Mushtaq Ahmad, J.
1. This is an appeal by deft. 1 in a suit for recovery of Rs. 8,500 in which a decree for Rs. 6.018-15-0 only was passed by the learned Civil Judge of Aligarh. The facts giving rise to the appeal are these:
2. One Yamuna Prasad & a person called Yudhishtra Prasad held a decree which was partly on a mortgage & partly on a simple debt against one Hakim Jeevan Lal. These D. Hs. were the nephews of one Lala Jhanku Lal who died on 26-4-1936, leaving a widow, deft. 1, who is the appellant in this case. Jhanku Lal was a trustee of an institution known as Govind Ram Sapraia Aushadhalaya, Hathras, under the management of Ram Narain, pltf. 1. The suit was filed by Ram Narain along with the Trust as pltf. 2 against the widow of Jhanku Lal, & the other members of the Trust Committee were impleaded as pro forma defts.
3. The aforesaid D. Hs., it appears, stood in need of money, & as they had not been able to recover the amount of their decree from the J. D. by that time, they made a suggestion that their decree might be purchased by the Trust represented by pltf. 1. Accordingly, on 7-11-1932, a sale deed was executed by the D. Hs. in favour of the Trust transferring the decree & all the rights thereunder to that institution. The principal motive which had influenced this transfer of the decree in favour of the Trust was that the Trust held some money in deposit with a firm called Nand Ram Ram Dayal which was not carrying an adequate rate of interest & which the Trust was anxious to invest in a more lucrative form. It was eventually decided that the decree held by Yamuna Prasad & Yudhishtra Prasad might be purchased by the Trust, & this was done under the sale deed dated 7-11-1932, already referred to. To complete the narrative, there was, simultaneously with this transaction, an arrangement between Jhanku Lal, uncle of the D. Hs., & a trustee of the Aushadhalaya, & pltf. 1 as its manager that along with the sale deed in favour of the Trust a security bond should be executed by Jhanku Lal undertaking to indemnify the Trust for such loss or damage as it might suffer in consequence of acquiring the rights of the original D. Hs. Such a bond was accordingly executed by Jhanku Lal.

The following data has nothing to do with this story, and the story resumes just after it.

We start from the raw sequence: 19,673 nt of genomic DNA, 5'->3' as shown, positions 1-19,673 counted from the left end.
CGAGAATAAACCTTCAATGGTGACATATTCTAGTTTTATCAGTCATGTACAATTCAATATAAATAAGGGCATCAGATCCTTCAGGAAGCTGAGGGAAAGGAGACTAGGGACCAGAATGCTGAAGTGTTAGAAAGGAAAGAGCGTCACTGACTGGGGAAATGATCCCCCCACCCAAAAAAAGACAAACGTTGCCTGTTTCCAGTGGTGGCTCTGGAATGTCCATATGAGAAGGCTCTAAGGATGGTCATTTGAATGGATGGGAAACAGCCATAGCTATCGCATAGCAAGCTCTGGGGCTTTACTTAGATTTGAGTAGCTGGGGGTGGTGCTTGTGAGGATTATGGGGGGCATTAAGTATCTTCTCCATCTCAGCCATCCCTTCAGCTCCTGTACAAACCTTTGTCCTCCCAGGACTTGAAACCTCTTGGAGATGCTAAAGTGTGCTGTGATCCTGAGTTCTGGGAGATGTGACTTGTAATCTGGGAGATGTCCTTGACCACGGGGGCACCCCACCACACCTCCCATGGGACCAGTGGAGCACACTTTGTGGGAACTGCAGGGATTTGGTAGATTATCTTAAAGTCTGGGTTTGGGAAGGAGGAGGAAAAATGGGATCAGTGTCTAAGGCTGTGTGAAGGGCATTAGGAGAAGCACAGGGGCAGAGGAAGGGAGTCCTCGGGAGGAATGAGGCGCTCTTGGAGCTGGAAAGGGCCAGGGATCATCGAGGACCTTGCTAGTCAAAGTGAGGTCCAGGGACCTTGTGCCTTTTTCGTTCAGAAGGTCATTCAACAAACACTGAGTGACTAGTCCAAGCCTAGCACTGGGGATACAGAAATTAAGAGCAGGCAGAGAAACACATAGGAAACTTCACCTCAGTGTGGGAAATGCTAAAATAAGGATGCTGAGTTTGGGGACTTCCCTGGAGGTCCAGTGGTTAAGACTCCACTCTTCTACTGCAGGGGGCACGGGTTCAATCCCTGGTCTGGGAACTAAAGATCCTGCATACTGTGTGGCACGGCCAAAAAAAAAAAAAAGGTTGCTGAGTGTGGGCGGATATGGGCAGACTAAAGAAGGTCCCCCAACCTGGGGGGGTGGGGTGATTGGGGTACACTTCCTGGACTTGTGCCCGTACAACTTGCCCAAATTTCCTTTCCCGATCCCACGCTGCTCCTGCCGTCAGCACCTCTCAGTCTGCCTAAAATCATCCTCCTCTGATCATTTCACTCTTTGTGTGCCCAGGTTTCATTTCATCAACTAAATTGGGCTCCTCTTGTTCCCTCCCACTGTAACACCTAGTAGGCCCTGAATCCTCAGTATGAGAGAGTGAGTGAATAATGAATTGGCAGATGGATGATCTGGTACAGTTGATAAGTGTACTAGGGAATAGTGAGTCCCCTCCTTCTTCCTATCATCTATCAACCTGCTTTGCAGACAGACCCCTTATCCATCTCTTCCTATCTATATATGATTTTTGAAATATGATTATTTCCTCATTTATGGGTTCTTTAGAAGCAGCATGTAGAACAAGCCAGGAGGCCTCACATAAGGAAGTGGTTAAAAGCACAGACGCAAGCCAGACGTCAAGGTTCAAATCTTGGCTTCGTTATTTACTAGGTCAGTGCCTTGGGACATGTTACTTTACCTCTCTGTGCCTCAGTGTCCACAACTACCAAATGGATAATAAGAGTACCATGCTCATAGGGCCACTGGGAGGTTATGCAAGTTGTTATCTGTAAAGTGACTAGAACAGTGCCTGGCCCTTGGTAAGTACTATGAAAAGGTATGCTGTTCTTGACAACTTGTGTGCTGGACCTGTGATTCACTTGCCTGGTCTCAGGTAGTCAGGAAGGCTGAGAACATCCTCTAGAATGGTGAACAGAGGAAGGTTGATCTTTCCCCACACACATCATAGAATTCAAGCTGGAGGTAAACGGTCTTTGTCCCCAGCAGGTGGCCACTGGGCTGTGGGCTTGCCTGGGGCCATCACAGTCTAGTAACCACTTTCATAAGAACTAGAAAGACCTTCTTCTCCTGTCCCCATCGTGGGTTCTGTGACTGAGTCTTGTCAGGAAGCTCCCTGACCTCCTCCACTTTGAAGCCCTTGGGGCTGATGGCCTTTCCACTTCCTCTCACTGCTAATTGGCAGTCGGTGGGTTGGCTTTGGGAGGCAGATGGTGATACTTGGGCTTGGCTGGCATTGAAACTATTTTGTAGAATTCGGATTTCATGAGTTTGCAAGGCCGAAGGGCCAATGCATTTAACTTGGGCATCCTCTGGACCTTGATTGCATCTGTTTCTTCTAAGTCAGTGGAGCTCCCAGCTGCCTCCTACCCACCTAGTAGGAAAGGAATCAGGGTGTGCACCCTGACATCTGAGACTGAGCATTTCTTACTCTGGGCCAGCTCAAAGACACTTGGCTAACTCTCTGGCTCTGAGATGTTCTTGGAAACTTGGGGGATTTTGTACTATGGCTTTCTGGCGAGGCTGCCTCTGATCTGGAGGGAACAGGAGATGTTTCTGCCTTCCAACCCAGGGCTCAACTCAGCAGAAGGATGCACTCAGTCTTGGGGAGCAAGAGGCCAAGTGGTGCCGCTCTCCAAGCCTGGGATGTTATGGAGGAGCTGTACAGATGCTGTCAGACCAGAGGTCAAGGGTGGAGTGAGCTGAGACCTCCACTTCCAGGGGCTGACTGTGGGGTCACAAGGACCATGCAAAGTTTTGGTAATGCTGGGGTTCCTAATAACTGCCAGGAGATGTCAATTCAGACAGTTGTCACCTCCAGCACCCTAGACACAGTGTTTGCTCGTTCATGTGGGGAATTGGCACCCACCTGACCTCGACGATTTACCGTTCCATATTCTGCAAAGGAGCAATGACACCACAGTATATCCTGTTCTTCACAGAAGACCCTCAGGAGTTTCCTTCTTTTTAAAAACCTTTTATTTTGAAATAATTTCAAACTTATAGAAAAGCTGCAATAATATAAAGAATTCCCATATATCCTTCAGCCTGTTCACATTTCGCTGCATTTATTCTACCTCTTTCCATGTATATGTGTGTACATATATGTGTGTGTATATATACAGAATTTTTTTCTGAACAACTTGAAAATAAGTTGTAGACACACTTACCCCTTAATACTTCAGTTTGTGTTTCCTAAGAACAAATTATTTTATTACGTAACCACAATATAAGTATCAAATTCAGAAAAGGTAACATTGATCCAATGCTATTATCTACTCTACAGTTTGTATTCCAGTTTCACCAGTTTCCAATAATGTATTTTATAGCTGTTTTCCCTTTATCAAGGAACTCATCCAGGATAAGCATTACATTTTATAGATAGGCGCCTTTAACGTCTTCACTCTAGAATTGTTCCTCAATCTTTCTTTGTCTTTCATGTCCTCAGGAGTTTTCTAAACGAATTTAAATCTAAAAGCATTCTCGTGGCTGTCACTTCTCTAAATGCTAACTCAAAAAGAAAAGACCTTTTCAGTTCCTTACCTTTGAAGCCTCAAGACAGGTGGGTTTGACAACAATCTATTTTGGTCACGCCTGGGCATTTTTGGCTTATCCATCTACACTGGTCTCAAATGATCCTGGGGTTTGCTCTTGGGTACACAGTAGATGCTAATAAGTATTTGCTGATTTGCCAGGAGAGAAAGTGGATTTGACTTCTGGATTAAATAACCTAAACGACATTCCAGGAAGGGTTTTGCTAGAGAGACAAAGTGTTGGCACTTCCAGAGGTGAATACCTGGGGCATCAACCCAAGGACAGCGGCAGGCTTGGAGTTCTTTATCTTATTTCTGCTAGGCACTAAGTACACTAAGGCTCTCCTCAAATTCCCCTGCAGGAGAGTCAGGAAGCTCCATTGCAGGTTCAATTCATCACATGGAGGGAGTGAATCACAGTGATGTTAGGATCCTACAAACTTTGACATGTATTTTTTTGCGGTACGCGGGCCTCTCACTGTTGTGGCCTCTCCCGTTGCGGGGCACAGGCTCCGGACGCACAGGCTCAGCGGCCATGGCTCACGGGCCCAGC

4. One of the questions argued in this case is about the interpretation of this bond executed by Jhanku Lal. The question is whether it was purely an indemnity bond, as held by the Court below, or a deed of guarantee, as maintained by the learned counsel for appellant before us.
5. The suit was brought on the allegation that, after some monies had been realised from the J.D., certain items still remained unrecovered, for which Jhanku Lal was liable under the bond of 7-11-1932, & the amount claimed on this allegation, as we have already said, was Rs. 8,500.
6. A number of pleas were taken in defence affecting the validity of the bond on which the suit was based. It was pleaded that the bond was the outcome of fraud practised upon Jhanku Lal, that it was, at any rate, collusive, that the claim was barred by time, that the Trust having given time & other facilities to the J. D., had forfeited all its rights & remedies against Jhanku Lal, the surety, under Section 135, Contract Act, &, lastly, that the bond itself was not in the nature of an indemnity bond but a deed of guarantee, & the plff., in that view, was not entitled to any decree in the present suit.
7. The arguments of the learned counsel for the appellant have very wisely been confined before us to three contentions only : (1) that the bond dated 7-11-1932, was, on its true interpretation, a deed of guarantee & not an indemnity bond, (a) that the plffs. were not entitled to a decree in view of the provisions of Section 135, Contract Act, & (3) that the suit was time-barred. We propose to deal with these questions seriatim.